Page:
Although Hodgson himself had been plagued with ill health in Nepal and India, he enjoyed a long and vigorous old age, continuing to hunt until he was 68 and to ride a horse until he was 86. He remained intellectually active, receiving visits from his old friends and fellow scholars and also holding a candle for Gladstone and (after 1886) for Irish Home Rule amongst the largely Tory local gentry. He died peacefully at 48 Davies Street, London on 23 May 1894 and was buried in the grounds of the church of St Kenelm at Alderley. A plaque on the inner wall of the church is inscribed as follows:


Hodgson published around 200 articles in journals and newspapers. His most important writings were re-issued as Essays on the Languages, Literature and Religion of Nepal and Tibet (1874) and Miscellaneous Essays Relating to Indian Subjects (2 vols., 1880), which are regularly reprinted in India and Nepal. He donated over 400 Sanskrit manuscripts and several hundred Tibetan wood-printed volumes to European libraries and to the Asiatic Society in Calcutta, and in 1864 turned over his collected materials on Nepal to the India Office Library. He presented over 10,000 specimens (mostly birds) to the British Museum and also a folio of almost two thousand zoological drawings by himself and his assistants.

Among many other distinctions and honours, he was made a Corresponding Member of the Royal Asiatic Society of Great Britain (1828), Fellow of the Linnaean Society (1835), Chevalier of the Legion of Honour (1838), Fellow of the Royal Society (1877) and Honorary D.C.L. of Oxford University (1889).

Surviving photographs and the busts in the Asiatic Societies in Calcutta and London confirm his biographer’s reference to his finely-cut features and dignified bearing. He could be over-impressionable and over-sensitive while, to a modern reader, his writings sometimes show signs of pomposity and, less frequently, of a patronising attitude towards the South Asian peoples among whom he spent so much time. These failings were more than offset by a strong sense of personal responsibility, prodigious intellectual energy and enthusiasm, and an obvious ability to inspire affection and often fierce loyalty among many of those around him.


Baral, Leenanateshwar Sharma 1964. ‘Life and writings of Prthvīnārāyaṇ Śāh’.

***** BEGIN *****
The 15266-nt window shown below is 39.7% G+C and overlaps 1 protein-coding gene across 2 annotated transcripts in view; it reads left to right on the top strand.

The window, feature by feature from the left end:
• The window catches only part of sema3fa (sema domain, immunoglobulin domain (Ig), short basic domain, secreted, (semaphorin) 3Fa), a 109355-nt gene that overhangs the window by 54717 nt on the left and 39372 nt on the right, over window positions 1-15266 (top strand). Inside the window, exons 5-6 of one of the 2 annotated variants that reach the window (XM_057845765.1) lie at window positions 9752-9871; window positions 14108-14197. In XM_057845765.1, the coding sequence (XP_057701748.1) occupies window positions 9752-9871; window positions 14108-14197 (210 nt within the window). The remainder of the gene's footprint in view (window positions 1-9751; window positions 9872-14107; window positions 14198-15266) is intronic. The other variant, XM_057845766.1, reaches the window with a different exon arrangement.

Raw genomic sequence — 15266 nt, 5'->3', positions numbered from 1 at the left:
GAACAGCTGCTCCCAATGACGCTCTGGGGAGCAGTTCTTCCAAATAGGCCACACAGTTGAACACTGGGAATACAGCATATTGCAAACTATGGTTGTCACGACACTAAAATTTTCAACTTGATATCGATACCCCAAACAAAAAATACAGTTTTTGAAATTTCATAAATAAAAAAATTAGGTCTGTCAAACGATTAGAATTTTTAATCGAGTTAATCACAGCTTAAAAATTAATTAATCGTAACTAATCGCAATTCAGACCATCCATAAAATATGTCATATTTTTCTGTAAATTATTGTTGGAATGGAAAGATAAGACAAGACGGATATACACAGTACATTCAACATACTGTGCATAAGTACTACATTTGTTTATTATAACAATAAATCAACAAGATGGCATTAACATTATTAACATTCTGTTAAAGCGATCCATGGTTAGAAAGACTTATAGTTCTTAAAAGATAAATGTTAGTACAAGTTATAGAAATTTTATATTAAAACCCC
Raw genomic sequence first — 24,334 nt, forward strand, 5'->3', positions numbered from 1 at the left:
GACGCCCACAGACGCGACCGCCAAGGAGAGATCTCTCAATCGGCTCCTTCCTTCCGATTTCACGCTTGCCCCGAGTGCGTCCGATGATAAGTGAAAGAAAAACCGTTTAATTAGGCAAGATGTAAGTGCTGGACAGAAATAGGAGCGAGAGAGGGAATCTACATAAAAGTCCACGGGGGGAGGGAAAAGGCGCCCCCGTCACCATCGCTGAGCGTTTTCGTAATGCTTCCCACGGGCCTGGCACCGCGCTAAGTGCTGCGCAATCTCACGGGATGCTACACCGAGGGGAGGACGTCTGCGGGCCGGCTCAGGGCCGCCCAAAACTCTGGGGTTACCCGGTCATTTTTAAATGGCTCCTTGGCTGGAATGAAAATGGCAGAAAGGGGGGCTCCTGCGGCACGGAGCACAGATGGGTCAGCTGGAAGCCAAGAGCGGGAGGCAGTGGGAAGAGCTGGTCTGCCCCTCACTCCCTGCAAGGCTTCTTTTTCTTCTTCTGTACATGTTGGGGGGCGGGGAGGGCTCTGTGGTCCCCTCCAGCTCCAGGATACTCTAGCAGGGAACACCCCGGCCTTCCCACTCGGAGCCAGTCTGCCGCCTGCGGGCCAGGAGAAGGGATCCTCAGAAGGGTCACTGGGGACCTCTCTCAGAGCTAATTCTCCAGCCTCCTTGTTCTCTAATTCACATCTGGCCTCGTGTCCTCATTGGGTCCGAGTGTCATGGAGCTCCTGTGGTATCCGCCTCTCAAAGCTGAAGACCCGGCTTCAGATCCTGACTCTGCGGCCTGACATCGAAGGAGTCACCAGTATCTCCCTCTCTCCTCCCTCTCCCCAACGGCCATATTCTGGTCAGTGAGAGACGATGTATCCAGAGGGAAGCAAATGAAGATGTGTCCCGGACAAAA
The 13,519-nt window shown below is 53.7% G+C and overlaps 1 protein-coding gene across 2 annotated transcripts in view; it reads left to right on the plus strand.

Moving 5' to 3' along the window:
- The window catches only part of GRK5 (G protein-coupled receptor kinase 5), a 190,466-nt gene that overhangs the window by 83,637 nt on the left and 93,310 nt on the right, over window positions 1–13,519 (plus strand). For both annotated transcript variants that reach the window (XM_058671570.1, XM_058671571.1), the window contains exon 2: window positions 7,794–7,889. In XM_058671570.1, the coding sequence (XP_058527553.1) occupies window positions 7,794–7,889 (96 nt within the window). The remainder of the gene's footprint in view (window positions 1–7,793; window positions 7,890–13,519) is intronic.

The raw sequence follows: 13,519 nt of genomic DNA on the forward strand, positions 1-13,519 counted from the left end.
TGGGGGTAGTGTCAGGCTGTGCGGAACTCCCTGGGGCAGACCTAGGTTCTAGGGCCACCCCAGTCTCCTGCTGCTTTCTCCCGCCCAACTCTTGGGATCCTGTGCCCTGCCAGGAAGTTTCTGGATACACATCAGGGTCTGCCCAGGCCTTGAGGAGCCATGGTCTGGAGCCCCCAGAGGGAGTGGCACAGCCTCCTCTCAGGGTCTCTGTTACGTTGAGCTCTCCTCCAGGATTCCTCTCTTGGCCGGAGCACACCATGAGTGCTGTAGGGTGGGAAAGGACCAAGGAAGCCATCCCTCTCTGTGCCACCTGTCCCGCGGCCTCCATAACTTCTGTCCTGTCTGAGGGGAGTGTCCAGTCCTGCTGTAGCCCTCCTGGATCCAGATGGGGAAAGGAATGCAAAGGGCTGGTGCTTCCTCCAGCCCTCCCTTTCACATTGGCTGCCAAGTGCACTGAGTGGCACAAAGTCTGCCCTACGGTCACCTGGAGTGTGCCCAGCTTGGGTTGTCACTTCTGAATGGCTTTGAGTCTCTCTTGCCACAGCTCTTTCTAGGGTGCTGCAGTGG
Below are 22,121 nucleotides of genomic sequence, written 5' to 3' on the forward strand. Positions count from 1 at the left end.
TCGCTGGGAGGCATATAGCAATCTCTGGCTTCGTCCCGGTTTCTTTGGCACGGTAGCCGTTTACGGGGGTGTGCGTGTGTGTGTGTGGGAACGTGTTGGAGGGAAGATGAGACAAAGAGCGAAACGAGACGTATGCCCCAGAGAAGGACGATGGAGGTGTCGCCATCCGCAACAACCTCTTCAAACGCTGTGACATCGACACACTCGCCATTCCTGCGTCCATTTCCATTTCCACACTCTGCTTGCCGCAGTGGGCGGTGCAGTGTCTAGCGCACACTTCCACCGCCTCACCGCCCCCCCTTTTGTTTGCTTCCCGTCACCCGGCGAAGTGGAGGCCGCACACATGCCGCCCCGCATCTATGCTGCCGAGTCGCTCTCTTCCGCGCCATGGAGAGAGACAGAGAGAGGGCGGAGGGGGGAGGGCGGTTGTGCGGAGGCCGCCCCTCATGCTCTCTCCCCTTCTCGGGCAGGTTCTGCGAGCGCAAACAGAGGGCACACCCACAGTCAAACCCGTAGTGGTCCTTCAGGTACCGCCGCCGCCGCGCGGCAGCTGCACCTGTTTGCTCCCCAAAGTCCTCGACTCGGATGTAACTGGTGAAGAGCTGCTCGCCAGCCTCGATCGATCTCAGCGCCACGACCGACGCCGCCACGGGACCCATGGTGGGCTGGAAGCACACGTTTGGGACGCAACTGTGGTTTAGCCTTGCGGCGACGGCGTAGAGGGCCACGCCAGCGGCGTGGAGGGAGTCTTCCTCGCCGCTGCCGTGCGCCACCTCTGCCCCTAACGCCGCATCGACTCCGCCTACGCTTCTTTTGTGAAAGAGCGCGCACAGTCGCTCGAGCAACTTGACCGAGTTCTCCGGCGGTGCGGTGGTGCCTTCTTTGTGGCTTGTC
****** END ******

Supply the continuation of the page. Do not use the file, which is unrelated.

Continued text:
Unpublished University of London Ph. D thesis (available online at http://bit.ly/BaralThesis)

Cocker, Mark and Carol Inskipp 1988. A Himalayan Ornithologist: The life and works of Brian Houghton Hodgson. Oxford : Oxford University Press.

Dhungel, Ramesh 2006. ‘The long-ago fight for Kirant identity’ Himal South Asian 19(7): 52-56 (also at http://www.himalmag.com/2006/october/essay.htm )

Dhungel, Ramesh 2007. ‘Opening the chest of Nepal’s history: the survey of B.H. Hodgson’s manuscripts in the British Library and the Royal Asiatic Society, London’ South Asia Archive and Library Group Newsletter Issue 3 (January).

Dixit, Kanak Mani 2003. ‘Looking for Mr Hodgson’ The Nepali Times 18-24 July.

Gellner, David N. 1985. ‘Hodgson’s blind alley? On the so-called schools of Nepalese Buddhism’ Journal of the International Association for Buddhist Studies, 12(1): 7-19.

Hasrat Bikrama 1970. History of Nepal as Told by its Own and Contemporary Chronicles. Hoshiyarpur (Punjab): V. V. Research Institute Book Agency.

Hunter, William Wilson 1896. Life of Brian Houghton Hodgson. London: John Murray.

Lamsal, Deviprasad (ed.) 1968. Bhāṣā Vaṃśāvalī (Bhāg-2). Kathmandu: National Library.

Mitra, Rajendralala 1882. The Sanskrit Buddhist Literature of Nepal. Calcutta: Asiatic Society of Bengal.

Paudel, Nayanath (ed.). 1965/6 (2020V.S.) Bhāṣā Vaṃśāvalī (Bhāg-1). Kathmandu: National Library.

P.Pels, ‘The politics of aboriginality: Brian Houghton Hodgson and the making of an ethnology of India’ International Institute for Asian Studies Year­ book, ed. P.v.d. Velde (1994), 147-168

Snellgrove, David 1987 Indo-Tibetan Buddhism: Indian Buddhists and their Tibetan successors. London: Serindia.

Waterhouse, David (ed.) 2004. The Origins of Himalayan Studies: Brian Houghton Hodgson in Nepal and Darjeeling 1820-1858. London: Routledge Curzon.

Whelpton, John 1991. Kings, Soldiers and Priests: Nepalese Politics and the Rise of Jang Bahadur Rana 1830-1857. New Delhi: Manohar.

Whelpton, John 1999. ‘Notes on the Life of Brian Hodgson’ Voice of History 14(2): 25-32.

Whelpton, John 2004. ‘Brian Houghton Hodgson (1800-1894)’, in H.C.G.Matthew (ed.), Oxford Dictionary of National Biography, Oxford: Oxford University Press.

Yogi, Kshipranath, Devinath Yogi & Saradaprasad Regmi (eds.) 1952 (2009 VE). Gorkhāvaṃśāvalī. Kashi.